The Vatnsnes Peninsula - Seals in the north of Iceland

The old farm of Geitafell is also worth seeing on the peninsula; today it is a small museum located in the middle of nowhere, with a tower worthy of a castle, which you can visit from May to September.

Iceland24 
© All rights reserved

Thursday, 12 January 2017

Summer in Iceland. Travelling tips

WHEN?

Summer is a wonderful season in Iceland with 24 hour daylight from June until August. Many Icelanders use blackout curtains in this period in order to sleep, but for some it's just a matter of getting use to it. There is something gratifying about going to bed when it is still light -however, many travelers like to use eye masks. The season is short and in September, summer is over, although you may still get some beautiful days, if you´re lucky.

Summer in Iceland. Travelling tips

HOW?

Like the rest of the year, the weather can be unpredictable, and change very often. Average temperatures are around 10 degrees and rarely exceed 20 degrees. In some places, especially in the highlands, it can be very cold, even in summer; it´s a good idea to carry a good coat, gloves and hat in your suitcase,just to be on the safe side. Take light and comfortable clothing that you can put on and remove easily; it makes sense in the unreliable Icelandic weather to dress like an "onion" with several layers.

Summer in Iceland. Travelling tips

WHAT?

Camping, wearing shorts, climbing to the top of a mountain at three in the morning, do as much of the stuff you can‘t do in the winter! Enjoy the midnight sun from the north of Iceland, especially on the island of Grimsey. Walk and hike! Access to The highlands of Iceland is only available in high season, around early July to early September. It is not recommended to cross the highlands by rental car, but you can take a bus or enjoy guided tours.

Summer in Iceland. Travelling tips

Enjoy one of the many art and music festivals that take place around the country. In the summer there are many different festivals and events for everyone to enjoy. Some of the biggest days on the Icelandic event calender are: Marine Day (first weekend in June, all around Iceland), the national Day June 17th, St. John's Day, traders (first weekend August). There are also many festivals like the Secret Solstice (during the solstice in June, Reykjavík), Eistnaflug (Neskaupstaður, early July), Blue north (Ólafsfjörður early July) Folk Festival Siglufjörður (early July), family festival Hrísey (mid-July), Vopnafjörður Festival (late June-early July), steampunk Bíldudalur Festival (late June), Viking festival Gásir (July) Akureyravaka (anniversary of the city of Akureyri last weekend of August ), the feast of fish Dalvik (August), Gay pride and Culture night (Reykjavik, August), and so on ...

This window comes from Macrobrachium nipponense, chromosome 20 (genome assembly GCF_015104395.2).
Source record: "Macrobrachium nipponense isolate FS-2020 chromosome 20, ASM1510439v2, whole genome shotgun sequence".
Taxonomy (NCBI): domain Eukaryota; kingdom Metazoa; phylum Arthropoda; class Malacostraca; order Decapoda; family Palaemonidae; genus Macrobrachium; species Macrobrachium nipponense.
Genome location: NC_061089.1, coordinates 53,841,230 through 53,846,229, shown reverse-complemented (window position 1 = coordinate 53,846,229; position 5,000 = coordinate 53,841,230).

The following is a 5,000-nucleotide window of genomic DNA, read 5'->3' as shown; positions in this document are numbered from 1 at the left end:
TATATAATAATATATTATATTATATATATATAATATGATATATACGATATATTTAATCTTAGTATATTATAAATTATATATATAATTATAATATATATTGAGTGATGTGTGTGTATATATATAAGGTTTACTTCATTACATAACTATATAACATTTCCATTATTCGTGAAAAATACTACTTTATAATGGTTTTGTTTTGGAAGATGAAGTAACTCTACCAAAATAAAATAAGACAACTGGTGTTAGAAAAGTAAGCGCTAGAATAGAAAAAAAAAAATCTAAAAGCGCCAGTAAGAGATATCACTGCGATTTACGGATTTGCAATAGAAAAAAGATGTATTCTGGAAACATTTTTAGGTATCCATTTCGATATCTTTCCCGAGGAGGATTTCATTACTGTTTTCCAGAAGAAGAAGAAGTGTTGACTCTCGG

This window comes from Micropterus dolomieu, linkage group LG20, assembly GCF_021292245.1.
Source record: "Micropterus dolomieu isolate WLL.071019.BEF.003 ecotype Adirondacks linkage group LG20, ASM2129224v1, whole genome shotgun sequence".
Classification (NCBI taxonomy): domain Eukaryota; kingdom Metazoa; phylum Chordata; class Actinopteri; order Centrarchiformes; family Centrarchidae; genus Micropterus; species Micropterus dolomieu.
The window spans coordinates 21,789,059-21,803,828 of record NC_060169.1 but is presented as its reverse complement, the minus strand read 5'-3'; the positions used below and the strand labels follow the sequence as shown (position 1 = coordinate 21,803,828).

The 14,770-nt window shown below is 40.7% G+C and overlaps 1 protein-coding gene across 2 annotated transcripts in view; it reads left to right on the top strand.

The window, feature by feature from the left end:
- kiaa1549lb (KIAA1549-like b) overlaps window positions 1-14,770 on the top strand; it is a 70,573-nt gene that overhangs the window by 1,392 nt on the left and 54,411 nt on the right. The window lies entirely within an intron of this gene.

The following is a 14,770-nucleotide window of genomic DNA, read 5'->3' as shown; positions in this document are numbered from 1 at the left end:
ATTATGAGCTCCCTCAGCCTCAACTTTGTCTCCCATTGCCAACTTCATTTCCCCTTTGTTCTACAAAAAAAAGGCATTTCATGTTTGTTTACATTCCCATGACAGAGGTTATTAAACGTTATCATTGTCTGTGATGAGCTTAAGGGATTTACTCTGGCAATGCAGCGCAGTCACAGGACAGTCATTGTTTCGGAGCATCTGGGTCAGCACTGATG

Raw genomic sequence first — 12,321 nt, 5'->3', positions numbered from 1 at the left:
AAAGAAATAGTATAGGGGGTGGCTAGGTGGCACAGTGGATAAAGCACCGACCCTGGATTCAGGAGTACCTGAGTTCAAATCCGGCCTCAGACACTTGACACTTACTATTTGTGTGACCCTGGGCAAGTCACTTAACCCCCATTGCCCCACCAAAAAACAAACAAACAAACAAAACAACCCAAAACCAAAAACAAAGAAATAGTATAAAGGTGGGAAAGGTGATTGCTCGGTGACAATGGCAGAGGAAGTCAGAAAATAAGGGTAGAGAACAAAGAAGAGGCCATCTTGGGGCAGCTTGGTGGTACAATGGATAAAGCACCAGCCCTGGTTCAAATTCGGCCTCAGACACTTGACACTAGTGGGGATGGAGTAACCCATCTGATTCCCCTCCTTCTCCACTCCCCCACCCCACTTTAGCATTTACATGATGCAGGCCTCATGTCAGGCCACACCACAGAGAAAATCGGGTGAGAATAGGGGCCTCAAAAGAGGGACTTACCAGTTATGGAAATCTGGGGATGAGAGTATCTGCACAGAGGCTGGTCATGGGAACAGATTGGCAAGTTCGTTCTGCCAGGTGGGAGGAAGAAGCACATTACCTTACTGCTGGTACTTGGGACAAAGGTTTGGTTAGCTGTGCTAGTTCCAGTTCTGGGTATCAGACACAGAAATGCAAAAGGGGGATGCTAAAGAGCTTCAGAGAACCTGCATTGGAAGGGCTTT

Summer in Iceland. Travelling tips

There is also a lot of animal life to appreciate! Puffins are easy to spot around the coastline as they make Iceland their home from May to mid August. Go whale watching in the south or the north of Iceland. Try to spot foxes or polar reindeer .. . Iceland is also a paradise for bird lovers.

Iceland24
© All rights reserved

Monday, 9 January 2017

Hiking in Iceland. The beautiful Thórsmörk

Thórsmörk (or Þórsmörk), a mountain ridge in southern Iceland is a beautiful area where you can thoroughly indulge in Icelandic nature. Enclosed on the south by the Krossá river and the north by the Þrönga and Markafljót rivers, this area is one of the favorite hiking trails in Iceland. The area with its lush vegetation is a nature reserve, and the climate tends to be milder there due to the glaciers surround the mountains. The weather is usually better in Thórsmörk than in the rest of southern Iceland.

Hiking in Iceland. The beautiful Thórsmörk

Thórsmörk offers stunning views of the surrounding mountains, and the valley offers numerous hiking opportunities. The most popular hikes are well marked, and the information is available about the most suitable hikes for your experience and desires. The administration of the Thórsmörk Reserve has published maps of hiking trails in the area. There's a stroll down the throat of the waterfall Stakkoltsgjá; a few hours walk on the Mýrdalsjökull and Eyjafjallajökull glaciers or a few days hike; there's something for everyone. Two of the greatest hiking trails start from Thórsmörk to Fimmvörðuháls and from Laugavegur to Landmannalaugar.

Hiking in Iceland. The beautiful Thórsmörk

The Fimmvörðuháls hiking trail connects to Thórsmörk Skogar; on this hike of thirty kilometers, you will discover the mountains beyond and the glacier Eyjafjallajökull volcano and volcanic craters formed by the last eruption in 2010. Walking can be tricky because the path is difficult, especially if the weather is acting up.

Hiking in Iceland. The beautiful Thórsmörk

The Laugavegur hiking trail stretches over 55 kilometers and links to Landmannalaugar Þórsmörk. Most hikers can walk this path over 3 to 5 days, starting from Landmannalaugar and finishing at Thórsmörk (the reverse is entirely possible).

From May 1st to October 15th, daily 4x4 buses run from the bus station BSI in Reykjavik to Thórsmörk. If you have a 2WD car, park your car at the N1 station in Hvolsvollur or near the waterfall Seljalandfoss and then take the bus from there to reach Thórsmörk. If you have a 4WD car, you can reach the F249 and drive about 25 kilometers before coming to the car park at the Krossa river, once there you can take the bus near the Volcano Huts. Do not attempt to cross the river with your vehicle!

Hiking in Iceland. The beautiful Thórsmörk

Whenever possible, we recommend you to visit Thórsmörk, Iceland, independently, if you can. However, the highlands of Iceland and the wilderness experiences are unique and can be intimidating! To thoroughly enjoy the Thórsmörk valley and its surroundings, you can join a guided tour led by a local expert you will be shown the Icelandic and your safety is guaranteed, also, the guide will teach you a lot about the history and geology of Iceland.

Iceland24
© All rights reserved